Laura RobinsonPublicationsESMC

Digital Inequalities & Youth

I have conducted extensive research on youth and digital media. From 2006 to 2013, I gathered rich primary data from youths attending two high schools in an agricultural region of California. The first school is Title I and serves a relatively uniform low-SES student body. The second school is an elite charter school sending over 95% of its graduates on to college. Nonetheless, both schools are characterized by heterogeneity in terms of students’ digital engagements. In terms of methodology, I combine ethnography, interviewing, and original surveys. 

Drawing on this data, my research explores the linkages between socioeconomic inequalities, information resources writ large, and the development of information capital among youths. Each of my publications sheds light on a particular facet of this increasingly important form of inequality. Taking my cue from Bourdieu, I develop the concepts of information habitus and informational advantage. I show how the information habitus has profound consequences for youths’ self-conception across different foci including temporal and resource constraints, social costs, college and vocational planning, learning and skill-building opportunities, gender, and information seeking and evaluation processes.

Across these life realms, I show that youths’ internalization of belief in their own capacity to render judgments autonomously has significant ramifications for life chances. For highly resourced youths, playing seriously allows them to develop agentic identities stemming from a deeply internalized sense of authority. Conversely, long-term digital scarcities engender a taste for the necessary in which agency always rests outside of under-resourced youths’ hands. While their task-oriented strategies appear rational because they work well in the short-term, in the long-term a taste for the necessary hinders these youths from realizing their capabilities as autonomous information assessors. Yet, I also argue that these cycles of power reproduction are not inevitable. Across these articles, my analysis illuminates the processes by which more equitable opportunities can be created. When this occurs, all youths benefit from greater opportunities to develop and internalize agentic self-identities.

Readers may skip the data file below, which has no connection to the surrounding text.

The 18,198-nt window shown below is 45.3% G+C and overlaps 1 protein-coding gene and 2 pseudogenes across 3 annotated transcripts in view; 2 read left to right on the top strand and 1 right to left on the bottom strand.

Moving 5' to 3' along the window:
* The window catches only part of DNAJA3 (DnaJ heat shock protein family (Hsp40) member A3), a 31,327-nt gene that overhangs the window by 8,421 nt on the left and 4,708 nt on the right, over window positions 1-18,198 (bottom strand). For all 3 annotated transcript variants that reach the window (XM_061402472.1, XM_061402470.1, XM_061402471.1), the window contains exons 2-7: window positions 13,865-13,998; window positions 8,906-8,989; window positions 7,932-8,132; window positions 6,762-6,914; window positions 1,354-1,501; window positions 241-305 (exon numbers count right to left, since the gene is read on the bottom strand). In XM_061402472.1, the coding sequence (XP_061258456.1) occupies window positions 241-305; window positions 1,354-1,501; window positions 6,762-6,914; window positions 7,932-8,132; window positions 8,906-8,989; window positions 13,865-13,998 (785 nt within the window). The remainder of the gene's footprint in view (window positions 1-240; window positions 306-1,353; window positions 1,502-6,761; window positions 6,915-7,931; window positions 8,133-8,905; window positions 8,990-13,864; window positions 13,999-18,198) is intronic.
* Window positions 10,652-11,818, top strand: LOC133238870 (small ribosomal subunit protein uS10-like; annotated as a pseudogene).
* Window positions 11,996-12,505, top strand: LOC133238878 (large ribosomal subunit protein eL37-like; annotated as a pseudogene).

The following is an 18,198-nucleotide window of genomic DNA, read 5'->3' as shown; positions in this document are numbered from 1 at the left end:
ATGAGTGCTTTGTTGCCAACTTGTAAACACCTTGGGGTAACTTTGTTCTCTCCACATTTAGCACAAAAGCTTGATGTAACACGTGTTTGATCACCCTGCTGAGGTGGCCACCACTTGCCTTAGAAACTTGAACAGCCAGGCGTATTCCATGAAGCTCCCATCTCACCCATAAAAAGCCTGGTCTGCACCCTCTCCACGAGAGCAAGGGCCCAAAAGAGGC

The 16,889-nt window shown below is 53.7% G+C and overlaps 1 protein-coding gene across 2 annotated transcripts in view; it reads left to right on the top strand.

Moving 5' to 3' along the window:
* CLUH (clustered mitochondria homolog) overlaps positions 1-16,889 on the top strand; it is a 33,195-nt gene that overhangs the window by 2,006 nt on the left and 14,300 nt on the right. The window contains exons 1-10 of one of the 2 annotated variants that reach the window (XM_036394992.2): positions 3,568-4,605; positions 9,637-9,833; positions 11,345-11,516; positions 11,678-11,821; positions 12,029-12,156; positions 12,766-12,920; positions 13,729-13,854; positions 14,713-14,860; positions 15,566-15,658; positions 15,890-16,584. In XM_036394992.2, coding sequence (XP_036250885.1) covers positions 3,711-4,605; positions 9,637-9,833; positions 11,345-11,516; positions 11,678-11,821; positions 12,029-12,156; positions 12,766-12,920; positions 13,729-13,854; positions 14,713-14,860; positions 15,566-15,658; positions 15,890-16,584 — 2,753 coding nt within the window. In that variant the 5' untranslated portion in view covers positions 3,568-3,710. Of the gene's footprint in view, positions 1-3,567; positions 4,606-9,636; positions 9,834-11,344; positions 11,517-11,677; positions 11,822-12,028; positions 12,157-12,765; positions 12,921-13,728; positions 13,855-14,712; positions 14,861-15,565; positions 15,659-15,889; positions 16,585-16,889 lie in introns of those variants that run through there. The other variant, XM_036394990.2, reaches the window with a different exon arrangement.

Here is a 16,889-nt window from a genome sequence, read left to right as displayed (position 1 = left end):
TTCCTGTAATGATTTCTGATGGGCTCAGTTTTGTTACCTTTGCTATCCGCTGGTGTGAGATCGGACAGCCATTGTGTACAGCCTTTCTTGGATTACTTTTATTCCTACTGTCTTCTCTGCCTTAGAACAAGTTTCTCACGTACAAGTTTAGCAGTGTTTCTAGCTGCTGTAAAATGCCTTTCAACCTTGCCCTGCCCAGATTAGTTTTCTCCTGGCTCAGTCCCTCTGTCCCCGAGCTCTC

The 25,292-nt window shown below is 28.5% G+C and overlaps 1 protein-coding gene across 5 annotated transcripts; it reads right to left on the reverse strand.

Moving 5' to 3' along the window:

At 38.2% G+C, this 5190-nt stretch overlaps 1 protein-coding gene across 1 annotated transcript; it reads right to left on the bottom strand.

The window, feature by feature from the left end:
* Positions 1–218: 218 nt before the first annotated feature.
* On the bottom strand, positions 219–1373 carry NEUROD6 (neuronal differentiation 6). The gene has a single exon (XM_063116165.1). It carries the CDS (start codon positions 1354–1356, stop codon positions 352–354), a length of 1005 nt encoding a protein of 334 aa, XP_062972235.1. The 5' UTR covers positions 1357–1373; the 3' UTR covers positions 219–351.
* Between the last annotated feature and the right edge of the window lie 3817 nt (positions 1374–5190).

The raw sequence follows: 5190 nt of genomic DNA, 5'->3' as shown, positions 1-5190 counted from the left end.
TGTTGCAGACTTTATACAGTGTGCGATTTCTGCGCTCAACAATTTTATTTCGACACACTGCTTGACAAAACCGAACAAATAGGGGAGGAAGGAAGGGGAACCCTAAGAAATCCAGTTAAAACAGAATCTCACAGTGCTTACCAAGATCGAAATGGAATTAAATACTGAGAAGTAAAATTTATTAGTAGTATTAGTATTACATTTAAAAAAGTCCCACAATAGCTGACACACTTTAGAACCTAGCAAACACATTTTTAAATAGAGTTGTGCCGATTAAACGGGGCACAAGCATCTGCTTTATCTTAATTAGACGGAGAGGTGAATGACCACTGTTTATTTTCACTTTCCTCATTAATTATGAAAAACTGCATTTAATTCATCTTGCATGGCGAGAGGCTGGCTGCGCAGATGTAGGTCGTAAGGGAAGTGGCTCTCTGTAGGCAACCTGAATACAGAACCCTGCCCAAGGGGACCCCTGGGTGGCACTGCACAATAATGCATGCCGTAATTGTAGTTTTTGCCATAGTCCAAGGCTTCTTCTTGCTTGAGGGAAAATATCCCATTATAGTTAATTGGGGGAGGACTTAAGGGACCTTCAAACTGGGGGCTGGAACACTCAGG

​Robinson, Laura. 2017. “The Identity Curation Game: Digital Inequality, Identity Work, and Emotion Management.” Information, Communication & Society.  

Ignatow, Gabe and Laura Robinson. 2017. “Pierre Bourdieu: Theorizing the Digital.” Information, Communication & Society. Volume 20:7: 950-966. 

Robinson, Laura, Shelia Cotten, Hiroshi Ono, Anabel Quan-Haase, Gustavo Mesch, Wenhong Chen, Jeremy Schulz, Tim Hale, and Mike Stern. 2015. “Digital Inclusion and Why It Matters.” Information, Communication and Society 18(5): 569-582.

Robinson, Laura. 2014. “Endowed, Entrepreneurial, and Empowered Information-Seekers:
Doing a Lot with a Lot, Doing a Lot with a Little.” Information, Communication, and Society 17(5): 521-536.

     2015 Selected for Inclusion in the CITASA “Stellar Seven” 
     Communication and Information Technologies Section of the American Sociological Association

Robinson, Laura. 2014. “Freeways, Detours and Dead Ends: Search Journeys Among Disadvantaged Youth.” New Media & Society 16(2): 234-251.